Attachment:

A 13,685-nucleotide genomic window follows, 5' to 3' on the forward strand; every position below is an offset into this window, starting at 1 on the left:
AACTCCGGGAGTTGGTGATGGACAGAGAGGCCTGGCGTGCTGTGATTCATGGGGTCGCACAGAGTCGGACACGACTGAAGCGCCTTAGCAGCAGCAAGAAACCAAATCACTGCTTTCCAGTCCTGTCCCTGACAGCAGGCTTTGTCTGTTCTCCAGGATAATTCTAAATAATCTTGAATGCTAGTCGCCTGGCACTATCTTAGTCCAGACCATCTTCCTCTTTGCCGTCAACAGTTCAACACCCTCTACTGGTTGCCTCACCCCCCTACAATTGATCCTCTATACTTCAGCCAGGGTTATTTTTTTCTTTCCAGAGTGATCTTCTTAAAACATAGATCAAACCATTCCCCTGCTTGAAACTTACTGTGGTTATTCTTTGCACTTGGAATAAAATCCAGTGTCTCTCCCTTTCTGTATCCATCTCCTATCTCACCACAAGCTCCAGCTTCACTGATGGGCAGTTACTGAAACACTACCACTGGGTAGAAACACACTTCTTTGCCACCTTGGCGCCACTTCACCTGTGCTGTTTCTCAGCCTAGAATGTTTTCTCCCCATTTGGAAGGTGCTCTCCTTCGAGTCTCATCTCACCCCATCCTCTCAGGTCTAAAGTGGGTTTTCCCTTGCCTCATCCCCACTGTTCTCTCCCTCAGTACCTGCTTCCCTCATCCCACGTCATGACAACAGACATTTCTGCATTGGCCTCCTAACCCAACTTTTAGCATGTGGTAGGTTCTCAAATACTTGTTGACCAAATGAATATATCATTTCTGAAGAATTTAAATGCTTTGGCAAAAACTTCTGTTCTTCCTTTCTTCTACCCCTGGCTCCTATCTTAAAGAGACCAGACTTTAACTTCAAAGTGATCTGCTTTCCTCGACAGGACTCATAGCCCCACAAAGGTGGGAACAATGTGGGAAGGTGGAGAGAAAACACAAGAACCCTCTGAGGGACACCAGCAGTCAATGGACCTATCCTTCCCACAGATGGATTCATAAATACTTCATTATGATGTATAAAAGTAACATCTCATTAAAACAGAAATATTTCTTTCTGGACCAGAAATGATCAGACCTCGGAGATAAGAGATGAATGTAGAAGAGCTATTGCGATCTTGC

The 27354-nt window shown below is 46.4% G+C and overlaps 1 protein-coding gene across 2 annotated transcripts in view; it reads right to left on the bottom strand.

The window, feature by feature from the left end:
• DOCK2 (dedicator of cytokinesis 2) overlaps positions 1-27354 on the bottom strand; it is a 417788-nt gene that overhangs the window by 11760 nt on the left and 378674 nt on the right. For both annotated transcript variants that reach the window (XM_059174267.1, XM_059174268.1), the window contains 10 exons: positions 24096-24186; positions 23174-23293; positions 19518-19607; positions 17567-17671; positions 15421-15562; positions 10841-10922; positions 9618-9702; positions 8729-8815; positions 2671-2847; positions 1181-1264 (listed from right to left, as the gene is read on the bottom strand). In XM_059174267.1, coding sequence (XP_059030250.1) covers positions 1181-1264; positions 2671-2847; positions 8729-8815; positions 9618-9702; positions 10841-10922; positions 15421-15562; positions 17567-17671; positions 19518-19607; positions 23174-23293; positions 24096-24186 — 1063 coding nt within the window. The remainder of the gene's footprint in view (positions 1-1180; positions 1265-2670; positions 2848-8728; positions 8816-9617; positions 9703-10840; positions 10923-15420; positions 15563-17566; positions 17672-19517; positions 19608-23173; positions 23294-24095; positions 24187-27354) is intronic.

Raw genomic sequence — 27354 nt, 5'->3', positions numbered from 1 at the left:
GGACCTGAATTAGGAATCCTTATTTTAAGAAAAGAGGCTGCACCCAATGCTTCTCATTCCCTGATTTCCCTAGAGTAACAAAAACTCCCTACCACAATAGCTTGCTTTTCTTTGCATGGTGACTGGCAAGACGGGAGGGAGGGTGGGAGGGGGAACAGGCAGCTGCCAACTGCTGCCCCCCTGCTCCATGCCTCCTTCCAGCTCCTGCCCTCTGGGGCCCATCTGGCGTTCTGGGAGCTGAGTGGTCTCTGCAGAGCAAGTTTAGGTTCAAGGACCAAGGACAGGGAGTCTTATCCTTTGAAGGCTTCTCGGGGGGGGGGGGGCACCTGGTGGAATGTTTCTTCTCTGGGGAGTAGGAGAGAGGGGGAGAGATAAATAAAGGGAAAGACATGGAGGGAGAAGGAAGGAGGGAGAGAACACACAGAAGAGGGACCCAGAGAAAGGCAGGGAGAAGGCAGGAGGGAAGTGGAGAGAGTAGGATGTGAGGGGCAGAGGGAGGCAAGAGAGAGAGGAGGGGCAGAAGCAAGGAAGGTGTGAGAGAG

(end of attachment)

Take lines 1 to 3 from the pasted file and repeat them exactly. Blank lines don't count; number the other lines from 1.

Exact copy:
A 13,685-nucleotide genomic window follows, 5' to 3' on the forward strand; every position below is an offset into this window, starting at 1 on the left:
AACTCCGGGAGTTGGTGATGGACAGAGAGGCCTGGCGTGCTGTGATTCATGGGGTCGCACAGAGTCGGACACGACTGAAGCGCCTTAGCAGCAGCAAGAAACCAAATCACTGCTTTCCAGTCCTGTCCCTGACAGCAGGCTTTGTCTGTTCTCCAGGATAATTCTAAATAATCTTGAATGCTAGTCGCCTGGCACTATCTTAGTCCAGACCATCTTCCTCTTTGCCGTCAACAGTTCAACACCCTCTACTGGTTGCCTCACCCCCCTACAATTGATCCTCTATACTTCAGCCAGGGTTATTTTTTTCTTTCCAGAGTGATCTTCTTAAAACATAGATCAAACCATTCCCCTGCTTGAAACTTACTGTGGTTATTCTTTGCACTTGGAATAAAATCCAGTGTCTCTCCCTTTCTGTATCCATCTCCTATCTCACCACAAGCTCCAGCTTCACTGATGGGCAGTTACTGAAACACTACCACTGGGTAGAAACACACTTCTTTGCCACCTTGGCGCCACTTCACCTGTGCTGTTTCTCAGCCTAGAATGTTTTCTCCCCATTTGGAAGGTGCTCTCCTTCGAGTCTCATCTCACCCCATCCTCTCAGGTCTAAAGTGGGTTTTCCCTTGCCTCATCCCCACTGTTCTCTCCCTCAGTACCTGCTTCCCTCATCCCACGTCATGACAACAGACATTTCTGCATTGGCCTCCTAACCCAACTTTTAGCATGTGGTAGGTTCTCAAATACTTGTTGACCAAATGAATATATCATTTCTGAAGAATTTAAATGCTTTGGCAAAAACTTCTGTTCTTCCTTTCTTCTACCCCTGGCTCCTATCTTAAAGAGACCAGACTTTAACTTCAAAGTGATCTGCTTTCCTCGACAGGACTCATAGCCCCACAAAGGTGGGAACAATGTGGGAAGGTGGAGAGAAAACACAAGAACCCTCTGAGGGACACCAGCAGTCAATGGACCTATCCTTCCCACAGATGGATTCATAAATACTTCATTATGATGTATAAAAGTAACATCTCATTAAAACAGAAATATTTCTTTCTGGACCAGAAATGATCAGACCTCGGAGATAAGAGATGAATGTAGAAGAGCTATTGCGATCTTGC

The 27354-nt window shown below is 46.4% G+C and overlaps 1 protein-coding gene across 2 annotated transcripts in view; it reads right to left on the bottom strand.